When Wu was alive, he never held a solo exhibition. Most of the paintings we found had never been publicly exhibited—they were only used as covers for books and magazines. For various reasons, we knew it’s time to hold an exhibition for him—if we missed it this time, it would be even more difficult to gather the paintings together. Again, with the help of many friends, we held four exhibitions in spaces that differ from each other in many ways: Wistaria Tea House, The Yilan County Cultural Affairs Bureau, Tsing Hua University Arts Center and The White Cabin at Kio-A-Thau in Kaohsiung. By doing this, we hope to form certain connections between the paintings and different groups of people from different regions.
In order to connect art and culture with people, to allow the artworks to transcend time and generate new meanings, what we need are more than several exhibitions. The project “Searching for Wu Yaozhong’s Paintings” is not just for re-presenting the past, but also for opening up future possibilities. With this agenda in mind, we set up the main theme “Social Practices through Art and Culture” and launched a series of five forums with the above mentioned exhibitions. Friends and speakers from different generations carrying out social practices through art and culture in different sites were invited to join the forums. They shared with the audience their life experiences, how they got in touch with realist art and culture when they were young, and how they were committed to social practice. In this way, they showed us the personal yet historical elements that brought them and Wu together, while at the same time shed light on the dynamic relation between art-culture and social practice in postwar Taiwan. By arranging the forums and exhibitions like this, we intend to move beyond recalling a historical segment that past in regret, but to regenerate deeper reflections on the experiences of social practice, and illustrate the meaning implied in the legacy of their lives and histories. This is an attempt to not only be in dialogue with Wu’s generation, but also provide materials for the later generations to contemplate and reflect on issues of social practices and so on.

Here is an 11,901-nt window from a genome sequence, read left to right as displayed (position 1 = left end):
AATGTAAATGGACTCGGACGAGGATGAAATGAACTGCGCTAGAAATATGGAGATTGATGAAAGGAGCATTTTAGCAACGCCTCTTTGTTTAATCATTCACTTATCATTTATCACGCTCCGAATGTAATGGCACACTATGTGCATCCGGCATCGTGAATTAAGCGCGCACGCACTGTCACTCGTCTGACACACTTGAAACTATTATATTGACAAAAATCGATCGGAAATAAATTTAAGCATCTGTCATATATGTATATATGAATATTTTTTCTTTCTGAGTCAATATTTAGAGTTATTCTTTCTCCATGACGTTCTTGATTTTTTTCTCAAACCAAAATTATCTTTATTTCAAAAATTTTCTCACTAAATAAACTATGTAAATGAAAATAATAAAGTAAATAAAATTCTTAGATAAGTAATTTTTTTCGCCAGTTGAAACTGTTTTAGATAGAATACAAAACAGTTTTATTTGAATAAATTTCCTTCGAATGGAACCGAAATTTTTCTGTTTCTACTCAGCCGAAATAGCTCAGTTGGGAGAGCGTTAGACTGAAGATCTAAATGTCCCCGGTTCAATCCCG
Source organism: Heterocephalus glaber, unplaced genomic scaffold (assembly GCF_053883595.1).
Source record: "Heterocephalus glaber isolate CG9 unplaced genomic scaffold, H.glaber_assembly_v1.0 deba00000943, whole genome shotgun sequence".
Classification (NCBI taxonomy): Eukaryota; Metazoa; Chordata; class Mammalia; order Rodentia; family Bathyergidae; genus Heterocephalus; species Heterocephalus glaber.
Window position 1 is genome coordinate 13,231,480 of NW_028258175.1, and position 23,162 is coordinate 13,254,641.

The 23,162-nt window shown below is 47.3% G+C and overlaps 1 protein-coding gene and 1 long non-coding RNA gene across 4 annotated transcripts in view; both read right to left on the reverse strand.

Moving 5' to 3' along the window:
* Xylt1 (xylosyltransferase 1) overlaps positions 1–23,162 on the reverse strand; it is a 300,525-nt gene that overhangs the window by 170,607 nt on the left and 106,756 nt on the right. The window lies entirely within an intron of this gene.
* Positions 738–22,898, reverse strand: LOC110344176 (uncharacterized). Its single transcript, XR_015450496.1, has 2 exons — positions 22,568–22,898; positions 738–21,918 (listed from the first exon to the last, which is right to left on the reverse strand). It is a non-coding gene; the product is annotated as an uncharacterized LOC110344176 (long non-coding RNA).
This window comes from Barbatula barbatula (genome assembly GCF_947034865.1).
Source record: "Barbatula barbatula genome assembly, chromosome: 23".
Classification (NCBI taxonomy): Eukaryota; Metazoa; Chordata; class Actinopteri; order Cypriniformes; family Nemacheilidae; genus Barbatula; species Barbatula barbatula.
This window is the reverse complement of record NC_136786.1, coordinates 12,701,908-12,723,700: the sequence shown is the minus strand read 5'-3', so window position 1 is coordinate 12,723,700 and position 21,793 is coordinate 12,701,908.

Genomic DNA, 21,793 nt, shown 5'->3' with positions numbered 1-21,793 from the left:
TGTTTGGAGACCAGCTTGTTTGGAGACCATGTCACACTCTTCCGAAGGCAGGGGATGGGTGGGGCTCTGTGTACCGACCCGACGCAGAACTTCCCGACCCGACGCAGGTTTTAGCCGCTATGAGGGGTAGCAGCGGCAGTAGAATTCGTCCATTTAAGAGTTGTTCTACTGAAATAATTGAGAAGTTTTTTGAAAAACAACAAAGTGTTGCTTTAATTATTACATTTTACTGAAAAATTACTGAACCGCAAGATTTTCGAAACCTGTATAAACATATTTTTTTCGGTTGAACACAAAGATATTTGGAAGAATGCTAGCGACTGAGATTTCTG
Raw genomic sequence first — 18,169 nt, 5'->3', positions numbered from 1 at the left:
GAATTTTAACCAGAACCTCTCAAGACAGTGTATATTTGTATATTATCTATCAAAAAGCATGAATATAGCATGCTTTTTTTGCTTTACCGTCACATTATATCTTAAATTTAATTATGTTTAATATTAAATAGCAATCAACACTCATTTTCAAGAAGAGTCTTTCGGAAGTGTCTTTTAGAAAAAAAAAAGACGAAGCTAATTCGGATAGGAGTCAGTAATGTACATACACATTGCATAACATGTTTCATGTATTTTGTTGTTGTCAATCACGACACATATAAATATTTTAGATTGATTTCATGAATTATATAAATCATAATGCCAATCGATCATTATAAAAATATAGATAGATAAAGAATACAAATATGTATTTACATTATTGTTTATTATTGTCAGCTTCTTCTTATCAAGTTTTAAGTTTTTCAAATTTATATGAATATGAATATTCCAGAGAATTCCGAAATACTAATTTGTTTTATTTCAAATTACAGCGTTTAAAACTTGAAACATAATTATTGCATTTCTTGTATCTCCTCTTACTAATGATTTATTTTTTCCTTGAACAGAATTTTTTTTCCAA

Structurally, the “Searching for Wu Yaozhong’s Paintings” project consists of publication, exhibition and forums. In terms of the process, the publication of literary reportage of his story has been the origin, while as our research dug deeper, the publication of a book of Wu’s paintings, the exhibitions and forum series gradually grew out of it, making it a practical project of art and culture.
Please address the goal of this project, specify the meaning of this project to the professional development of the artist / group.
In order to write a life story for this painter, to trace the transition in the postwar Taiwanese realist culture and art, to understand the development of Taiwan’s leftist sprit, we initiated the “Searching for Wu Yaozhong’s Paintings” project and the ensue activities. We have been involved in the above mentioned three dimensions. Back to the field of art, what’s the meaning of this project then?